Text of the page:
"When I finally commit to a novel or even something short I like to get it done and not lose momentum. I find inertia plays a big part in getting through a novel and keeping an even tone to the writing." –Eric Beetner
I've been having a really hard time getting to work lately. Not sure what the problem is, but it's been bad, folks.
I decided to ask a few of my writer friends what they do to shake off the lazies and get to work. First up is Eric Beetner, author of numerous short stories, novels and novellas. His latest novella, DIG TWO GRAVES, is available from Snubnose Press on the Kindle.
But since distraction is the order of the day for me lately, let's start with Eric's great trailer for DIG TWO GRAVES:
All right, now that that's out of my system let's get on to the real purpose of this post. Here's the question I asked:
Do you have trouble buckling down and getting to your writing? If so, what is your no fail (or mostly no fail way) of getting yourself concentrate and get the work done? Or is it such a habit now it's really not a problem?
Eric Beetner: I think everyone struggles with this at least a little. Thankfully, I don't very much. I also don't beat myself up if I'm not writing. I'm not one of those "I have to write everyday" people.
That said, when I finally commit to a novel or even something short I like to get it done and not lose momentum. I find inertia plays a big part in getting through a novel and keeping an even tone to the writing. I like to be in the same head space the whole way through, and for me, the easiest way to do it is to keep on a tight schedule. It's why I don't start until I have a full road map of where I'm going, and why I won't start something if I know I have a big break coming up, whether work or otherwise.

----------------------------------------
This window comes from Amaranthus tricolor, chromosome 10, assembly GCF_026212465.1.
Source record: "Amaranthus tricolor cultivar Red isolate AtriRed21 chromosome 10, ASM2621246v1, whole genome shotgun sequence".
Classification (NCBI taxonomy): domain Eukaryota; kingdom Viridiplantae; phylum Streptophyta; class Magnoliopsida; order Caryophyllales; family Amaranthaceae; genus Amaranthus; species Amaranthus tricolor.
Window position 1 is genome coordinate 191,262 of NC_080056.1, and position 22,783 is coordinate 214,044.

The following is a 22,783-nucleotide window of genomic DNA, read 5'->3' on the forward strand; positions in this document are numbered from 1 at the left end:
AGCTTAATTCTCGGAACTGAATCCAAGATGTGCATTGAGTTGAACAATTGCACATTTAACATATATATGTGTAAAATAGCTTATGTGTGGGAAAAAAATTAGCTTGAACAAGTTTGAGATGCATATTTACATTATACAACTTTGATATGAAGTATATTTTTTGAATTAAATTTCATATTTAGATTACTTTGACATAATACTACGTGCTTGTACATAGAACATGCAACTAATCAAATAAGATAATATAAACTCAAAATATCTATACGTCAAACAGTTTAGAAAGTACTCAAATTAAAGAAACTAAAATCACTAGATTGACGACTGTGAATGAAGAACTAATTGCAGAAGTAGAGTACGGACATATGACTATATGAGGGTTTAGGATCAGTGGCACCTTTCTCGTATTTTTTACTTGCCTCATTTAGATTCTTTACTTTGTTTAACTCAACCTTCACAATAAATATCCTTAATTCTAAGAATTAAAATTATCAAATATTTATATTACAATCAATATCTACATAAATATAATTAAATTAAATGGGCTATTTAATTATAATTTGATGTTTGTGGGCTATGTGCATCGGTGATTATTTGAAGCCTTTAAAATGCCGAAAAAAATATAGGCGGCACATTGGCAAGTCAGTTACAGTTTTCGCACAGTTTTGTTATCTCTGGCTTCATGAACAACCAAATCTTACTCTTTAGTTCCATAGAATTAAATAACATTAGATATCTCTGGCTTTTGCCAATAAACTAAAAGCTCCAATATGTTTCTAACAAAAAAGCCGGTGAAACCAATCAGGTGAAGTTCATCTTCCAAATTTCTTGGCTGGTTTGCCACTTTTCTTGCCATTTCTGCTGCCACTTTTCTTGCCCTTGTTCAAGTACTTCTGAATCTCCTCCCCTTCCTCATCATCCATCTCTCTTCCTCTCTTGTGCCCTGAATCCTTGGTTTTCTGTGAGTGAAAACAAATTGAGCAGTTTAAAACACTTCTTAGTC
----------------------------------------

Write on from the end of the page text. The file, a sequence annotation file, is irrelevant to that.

For instance, I recently moved and I have two novels I would love to write but I knew better than to start something I couldn't follow through with. I'm gearing myself up to start right now, but this is when I face the inertia of not having written for a while. Other things have gotten in the way too like catching up on other projects that got put aside during my last novel. Things that pay a little bit and involve other people who are waiting for me.
But these are all wonderful problems to have. No complaints. I'd always rather be busy than stagnant. It's funny how being busy in other aspects of my life actually fuels the writing. You'd think a calm non-writing life would lend itself to more writing, but I find it leads to more lazy movie-watching and sleeping.
In the end, if I ever feel like I'm not writing when I should be I can be very hard-assed with myself. "Suck it up and sit down at the keys, boy!" That kind of thing goes on in my head. And some of the best nights of writing I have ever had have started out as times when I did not want to write at all.
Holly: Thanks, Eric! I like this idea of having a "full roadmap" before starting the novel and then plowing through to get it done. I'm the sort of person who needs that direction or I start to waver and go off course.
In the coming days/weeks, I'll feature additional writers who've come forward and offered me advice and/or commisseration.
One Reply to “Get to Work – Eric Beetner”
I remember an interview with Francis Ford Coppola where he encouraged young writers to get married and have children because – if I remember correctly – there is so little time to devote to writing that it will be focused and must be good because so much is on the line.